How to Enable Dark Mode in Chrome OS
Dark mode has been one of the most requested features among Chromebook users for a long time, and it seems like Chrome OS is finally receiving it. Back in October 2020, Android Police reported an addition of a new flag in the Chrome OS Canary channel, which confirmed Google is putting some effort into developing a system-wide dark theme for Chromebooks.
Later in March 2021, users spotted a new dark mode toggle in Developer settings of the Chrome OS 89 Beta channel, which also introduced Android 11 on Chromebooks and various under-the-hood changes. Though it’s still not clear whether Google plans to roll out dark mode to the stable Chrome OS build yet.
If you happen to have a Chromebook or a Chromebox running the latest Beta build of the operating system, read on to get an early look at the dark mode in Chrome OS.
Steps to turn on Chrome OS Dark Mode
To enable dark mode in Chrome OS, you will first need to change your Chrome OS channel to the Beta channel. Those who are running the Stable build can follow the below instructions to do so:
- First, log in to your Google Account on your Chromebook or Chromebox.
- Once you are on the desktop, click or tap the cogwheel icon in the System Tray to launch the Settings app.
- Next, click or tap the three-lined burger icon on the top-left corner of the Settings menu, followed by selecting About Chrome OS at the bottom of the left pane.
- Click or tap Additional details to expand the options on the following page.
- Now click or tap the Change channel button, which is right next to the “Channel” option.
- After that, choose Beta from the list, then click or tap the Change channel option again.
- Upon completing the steps, your Chrome OS device will begin downloading an update. Make sure to restart the device once it asks you to do so.
Now that your Chromebook or Chromebox is running the latest Chrome OS 89 Beta build, all you have left to do is go to the Settings > Developer Settings menu and click the toggle switch next to the Dark Theme option. Note that you won’t need to restart your device to apply the changes.
How does it look?
You will immediately notice the differences with the dark theme applied in Chrome OS, including the Chrome browser and Android apps. The white background is replaced with a near-black color that looks consistent with the rest of the Chrome OS interface.
The Android settings menu and wallpaper picker also look quite polished, sporting a suitably dark title bar and a teal accent color. Furthermore, the theme is applied to notifications as well, except those that offer quick action options. It’s worth mentioning that some of the UI elements are yet to get the fresh coat of paint. The system-wide dark theme also doesn’t apply across Android apps consistently, which is evident given that the feature is still under development.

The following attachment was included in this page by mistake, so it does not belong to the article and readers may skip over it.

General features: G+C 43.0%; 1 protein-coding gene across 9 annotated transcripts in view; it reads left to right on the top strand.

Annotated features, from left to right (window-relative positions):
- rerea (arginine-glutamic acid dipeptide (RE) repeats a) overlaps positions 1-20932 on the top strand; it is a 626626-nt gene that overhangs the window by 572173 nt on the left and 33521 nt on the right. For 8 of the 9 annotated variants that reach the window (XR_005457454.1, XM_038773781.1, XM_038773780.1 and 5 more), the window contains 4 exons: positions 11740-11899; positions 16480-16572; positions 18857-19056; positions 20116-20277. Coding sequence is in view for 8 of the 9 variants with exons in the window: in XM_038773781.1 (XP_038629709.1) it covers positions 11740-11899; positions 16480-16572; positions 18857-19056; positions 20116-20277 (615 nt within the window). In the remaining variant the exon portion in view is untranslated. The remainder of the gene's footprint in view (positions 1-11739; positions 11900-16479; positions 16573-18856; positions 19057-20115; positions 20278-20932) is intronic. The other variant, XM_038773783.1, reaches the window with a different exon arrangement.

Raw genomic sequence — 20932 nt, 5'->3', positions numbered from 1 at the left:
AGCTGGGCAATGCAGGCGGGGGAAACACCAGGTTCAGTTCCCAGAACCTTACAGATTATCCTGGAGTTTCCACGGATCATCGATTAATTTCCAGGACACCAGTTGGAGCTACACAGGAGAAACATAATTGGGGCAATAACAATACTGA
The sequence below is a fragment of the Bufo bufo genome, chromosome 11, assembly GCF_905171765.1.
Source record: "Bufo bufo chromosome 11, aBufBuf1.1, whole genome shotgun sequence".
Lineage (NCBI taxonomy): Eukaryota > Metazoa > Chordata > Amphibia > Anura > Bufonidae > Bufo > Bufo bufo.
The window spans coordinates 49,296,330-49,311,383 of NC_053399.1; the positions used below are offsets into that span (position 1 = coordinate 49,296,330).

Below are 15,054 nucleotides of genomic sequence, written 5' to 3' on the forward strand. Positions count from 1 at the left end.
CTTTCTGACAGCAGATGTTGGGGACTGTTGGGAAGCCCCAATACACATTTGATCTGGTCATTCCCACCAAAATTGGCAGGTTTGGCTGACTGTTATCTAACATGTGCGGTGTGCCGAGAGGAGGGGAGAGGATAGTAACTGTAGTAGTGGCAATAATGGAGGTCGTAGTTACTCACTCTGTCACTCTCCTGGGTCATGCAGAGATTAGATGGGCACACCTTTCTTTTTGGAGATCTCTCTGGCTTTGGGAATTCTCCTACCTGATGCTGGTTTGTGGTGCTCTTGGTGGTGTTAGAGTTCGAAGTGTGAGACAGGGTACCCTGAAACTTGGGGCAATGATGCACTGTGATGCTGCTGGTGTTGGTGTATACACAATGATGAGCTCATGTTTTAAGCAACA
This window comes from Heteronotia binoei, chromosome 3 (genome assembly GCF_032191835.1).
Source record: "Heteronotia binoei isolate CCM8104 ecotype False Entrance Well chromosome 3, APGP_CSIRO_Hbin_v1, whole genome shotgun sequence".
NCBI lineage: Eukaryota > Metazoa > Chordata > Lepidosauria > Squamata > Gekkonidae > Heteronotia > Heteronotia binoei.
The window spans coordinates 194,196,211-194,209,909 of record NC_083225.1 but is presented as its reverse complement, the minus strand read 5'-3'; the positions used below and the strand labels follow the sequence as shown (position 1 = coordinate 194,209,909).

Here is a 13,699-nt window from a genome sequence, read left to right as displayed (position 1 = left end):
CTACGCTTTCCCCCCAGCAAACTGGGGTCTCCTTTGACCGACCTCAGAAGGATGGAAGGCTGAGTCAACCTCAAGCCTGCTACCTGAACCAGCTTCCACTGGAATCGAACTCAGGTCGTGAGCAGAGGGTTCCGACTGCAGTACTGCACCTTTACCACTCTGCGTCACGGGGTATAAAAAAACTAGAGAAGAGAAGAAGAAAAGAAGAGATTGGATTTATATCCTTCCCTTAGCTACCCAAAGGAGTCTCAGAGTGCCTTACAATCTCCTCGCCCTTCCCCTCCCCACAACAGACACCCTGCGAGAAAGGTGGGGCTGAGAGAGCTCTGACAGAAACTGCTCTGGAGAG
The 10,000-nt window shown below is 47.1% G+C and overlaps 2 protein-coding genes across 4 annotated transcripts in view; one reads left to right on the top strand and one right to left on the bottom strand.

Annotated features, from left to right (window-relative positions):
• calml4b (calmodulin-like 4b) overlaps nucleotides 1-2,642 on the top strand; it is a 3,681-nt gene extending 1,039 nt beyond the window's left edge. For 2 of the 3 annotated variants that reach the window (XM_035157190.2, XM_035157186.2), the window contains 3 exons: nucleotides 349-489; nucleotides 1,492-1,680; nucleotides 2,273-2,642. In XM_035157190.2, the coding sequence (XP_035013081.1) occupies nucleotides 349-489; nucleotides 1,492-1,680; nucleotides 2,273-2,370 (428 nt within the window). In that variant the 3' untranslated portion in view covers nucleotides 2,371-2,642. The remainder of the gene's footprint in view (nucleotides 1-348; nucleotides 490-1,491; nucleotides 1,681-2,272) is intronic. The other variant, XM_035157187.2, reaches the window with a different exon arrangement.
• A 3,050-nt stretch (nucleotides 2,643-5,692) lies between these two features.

Why dark mode on Chrome OS is so important
The thing is– Both Microsoft and Apple implemented a system-wide dark theme on their respective operating systems, Windows 10 and macOS, quite a while ago. Google introduced the feature with Android 10, but Chrome OS was left out due to various issues.
You see, Google previously attempted to bring system-wide dark mode on Chrome OS, and some of you might remember the whole fiasco surrounding the flag that the company added in Chrome 78. For those who don’t know, the #force-dark-mode Chrome flag forces web content to use a dark theme across all platforms. Though it did work flawlessly on Android, Windows, and macOS, enabling the flag on Chrome OS caused webpages to crash.
Not only that, but it also caused the Chrome OS settings page and file manager not to load, meaning that users couldn’t change the flag to default and access their important files. Whoever enabled the flag had to powerwash their Chrome OS devices to get everything back in order. However, the data stored on the devices was gone forever as powerwashing erases all files. Knowing how much damage it caused, Google immediately removed the flag with a hotfix, going back to the drawing board.
It’s been a while since that happened, and it seems like the company is confident enough to give Chrome OS users the option to test the system-wide dark theme once again. It has always been a popular feature request among the community because of its usability benefits, and seeing it in action does make a substantial difference.
While a light theme is generally considered to offer better readability and focus during the day, the dark theme’s lower luminance helps minimize eye strain when looking at the screen for extended periods in low-light environments. This is a big reason why programmers and researchers prefer to use dark themes. Most streaming apps (e.g., Netflix, HBO Max, Peacock) also use dark interfaces so that viewers can comfortably scroll through the library and pick up content to watch in a dimly lit room.
Now that Chrome OS is finally getting a system-wide dark theme, users won’t have to deal with eye strains anymore, especially those who work for prolonged periods at night. It will certainly change the way we work on our Chromebooks.
This guide has shown you the way to enable dark mode in Chrome OS. Bear in mind that the feature is still a work in progress, so it will take a while before you find it in a Stable Chrome OS build.
For now, you can opt-in to the latest Beta channel of the operating system to get an early look at the system-wide dark theme, be it for reducing eye strain or simply cosmetic preferences.
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